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Where Do You Start with Project Portfolio Management?
By Alex Lobba

Let’s get practical. Leaving aside all the big discussions about objectives, alignment, executive sponsorship (don’t get me wrong, these ARE important)…where do you start to get PPM done? Is there a pattern of implementation that is the most common across successful PPM implementations?

Good news, the answer is yes! Regardless of what your main objectives are, there are common building blocks that you just need to put in place in order to get value out of any PPM system. It all boils down to: people, priorities, and execution.


This is always the biggest cost in IT projects. Good old resource management. Not much can be done until we have a good picture of what roles and resources we have, what they are working on, what their capacity and allocation are. This need not be down to the level of individual tasks. You can even start with just roles and percentage of time across projects (yes, a simple project inventory is also required.) Later you can add individuals for each role and track at a more granular level if you really want to.


Having an idea of what we are working on and what resources we have available, we are now ready to do a couple of things: decide which new demand we should work on, and validate that projects in flight are still worth pursuing. In order to do that we need to implement work requests for initiating projects and other work items (so we can track demand and compare apples to apples), and we also need a portfolio view to balance the overall mix of work in progress and new proposed work.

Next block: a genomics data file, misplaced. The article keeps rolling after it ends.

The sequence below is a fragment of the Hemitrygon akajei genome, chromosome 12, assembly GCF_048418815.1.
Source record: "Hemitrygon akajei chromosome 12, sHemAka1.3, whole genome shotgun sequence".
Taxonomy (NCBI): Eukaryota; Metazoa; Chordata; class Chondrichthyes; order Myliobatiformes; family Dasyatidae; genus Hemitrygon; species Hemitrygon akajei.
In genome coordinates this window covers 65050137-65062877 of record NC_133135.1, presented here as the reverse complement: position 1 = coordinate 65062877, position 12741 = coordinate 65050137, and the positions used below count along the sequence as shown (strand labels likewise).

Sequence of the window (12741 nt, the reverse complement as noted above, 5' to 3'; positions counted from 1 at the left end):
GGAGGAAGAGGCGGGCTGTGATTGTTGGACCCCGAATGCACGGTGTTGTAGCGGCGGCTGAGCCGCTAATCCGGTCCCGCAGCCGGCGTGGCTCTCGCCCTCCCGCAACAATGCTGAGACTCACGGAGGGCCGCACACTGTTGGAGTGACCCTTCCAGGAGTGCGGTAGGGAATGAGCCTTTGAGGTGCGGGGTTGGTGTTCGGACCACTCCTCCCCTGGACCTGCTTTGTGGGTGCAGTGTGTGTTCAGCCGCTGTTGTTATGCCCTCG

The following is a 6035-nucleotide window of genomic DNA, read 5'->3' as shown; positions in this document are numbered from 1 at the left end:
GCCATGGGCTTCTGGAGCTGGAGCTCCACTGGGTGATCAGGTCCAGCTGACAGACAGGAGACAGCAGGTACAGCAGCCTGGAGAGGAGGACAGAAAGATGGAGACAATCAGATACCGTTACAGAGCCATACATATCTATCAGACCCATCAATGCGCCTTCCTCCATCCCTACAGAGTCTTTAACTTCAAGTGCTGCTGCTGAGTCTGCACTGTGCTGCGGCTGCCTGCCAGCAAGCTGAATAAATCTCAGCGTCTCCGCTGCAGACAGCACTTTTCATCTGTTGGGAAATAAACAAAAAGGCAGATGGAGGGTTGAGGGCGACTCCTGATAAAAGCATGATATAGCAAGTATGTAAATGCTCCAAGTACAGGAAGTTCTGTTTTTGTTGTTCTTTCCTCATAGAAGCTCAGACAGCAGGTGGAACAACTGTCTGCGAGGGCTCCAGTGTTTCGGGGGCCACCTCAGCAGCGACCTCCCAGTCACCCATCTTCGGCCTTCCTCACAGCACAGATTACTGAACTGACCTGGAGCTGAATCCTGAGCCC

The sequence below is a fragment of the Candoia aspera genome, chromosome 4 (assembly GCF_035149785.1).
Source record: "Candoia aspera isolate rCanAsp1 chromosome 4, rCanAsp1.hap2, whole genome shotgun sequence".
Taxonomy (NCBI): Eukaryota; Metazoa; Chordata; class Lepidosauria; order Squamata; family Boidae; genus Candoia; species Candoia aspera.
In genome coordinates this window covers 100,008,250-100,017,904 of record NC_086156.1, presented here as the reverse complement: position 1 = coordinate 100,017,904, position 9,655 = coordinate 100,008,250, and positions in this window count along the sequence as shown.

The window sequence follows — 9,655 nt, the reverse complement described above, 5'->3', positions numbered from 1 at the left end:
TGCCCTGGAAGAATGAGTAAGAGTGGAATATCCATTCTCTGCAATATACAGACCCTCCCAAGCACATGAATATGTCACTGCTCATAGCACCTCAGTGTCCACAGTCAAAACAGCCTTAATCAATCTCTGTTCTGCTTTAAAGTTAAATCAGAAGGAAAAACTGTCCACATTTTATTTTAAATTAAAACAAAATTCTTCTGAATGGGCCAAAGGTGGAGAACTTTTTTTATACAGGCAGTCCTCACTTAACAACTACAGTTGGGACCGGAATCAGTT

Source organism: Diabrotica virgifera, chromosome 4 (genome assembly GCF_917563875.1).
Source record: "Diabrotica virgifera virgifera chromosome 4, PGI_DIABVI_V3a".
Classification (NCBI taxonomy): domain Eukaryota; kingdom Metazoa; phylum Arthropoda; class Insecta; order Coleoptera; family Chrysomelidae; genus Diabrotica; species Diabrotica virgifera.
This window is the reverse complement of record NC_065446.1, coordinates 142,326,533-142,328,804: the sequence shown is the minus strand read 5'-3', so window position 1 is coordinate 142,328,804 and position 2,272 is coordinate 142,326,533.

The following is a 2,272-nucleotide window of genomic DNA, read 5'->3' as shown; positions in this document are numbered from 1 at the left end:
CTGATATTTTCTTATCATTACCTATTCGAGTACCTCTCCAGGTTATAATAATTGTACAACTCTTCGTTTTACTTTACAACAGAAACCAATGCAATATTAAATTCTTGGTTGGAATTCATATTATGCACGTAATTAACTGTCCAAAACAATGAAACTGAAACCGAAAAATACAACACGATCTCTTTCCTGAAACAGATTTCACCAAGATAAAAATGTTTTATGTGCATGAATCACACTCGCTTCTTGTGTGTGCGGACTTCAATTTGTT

In the end it’s all about delivering results, completing projects and doing them on time and on budget. So it may be tempting to want to start with managing project scheduling and execution, but what’s the point of having a fabulous project schedule without the resources to get it done; or worse, focusing on an initiative that the business does not deem as critical? Not a good idea to put the cart in front of the horse… Project managers and team members will be a lot happier when they get to work on what really matters and executives will appreciate the business impact of PPM.

What has been your experience in implementing PPM? Where have you focused first?

Alex Lobba is a PPM Strategic Consultant at Innotas. He is a software industry executive with over 20 years in IT management and enterprise application experience. Alex has worked with software vendors and IT organizations in defining their strategies and roadmaps. He is an independent consultant and has previously run the IT Governance product line for Mercury and Kintana’s Project Portfolio Management solution. Alex managed both inbound and outbound marketing at several companies with a proven track record of results and market making thinking. He has lectured worldwide on IT management best practices.

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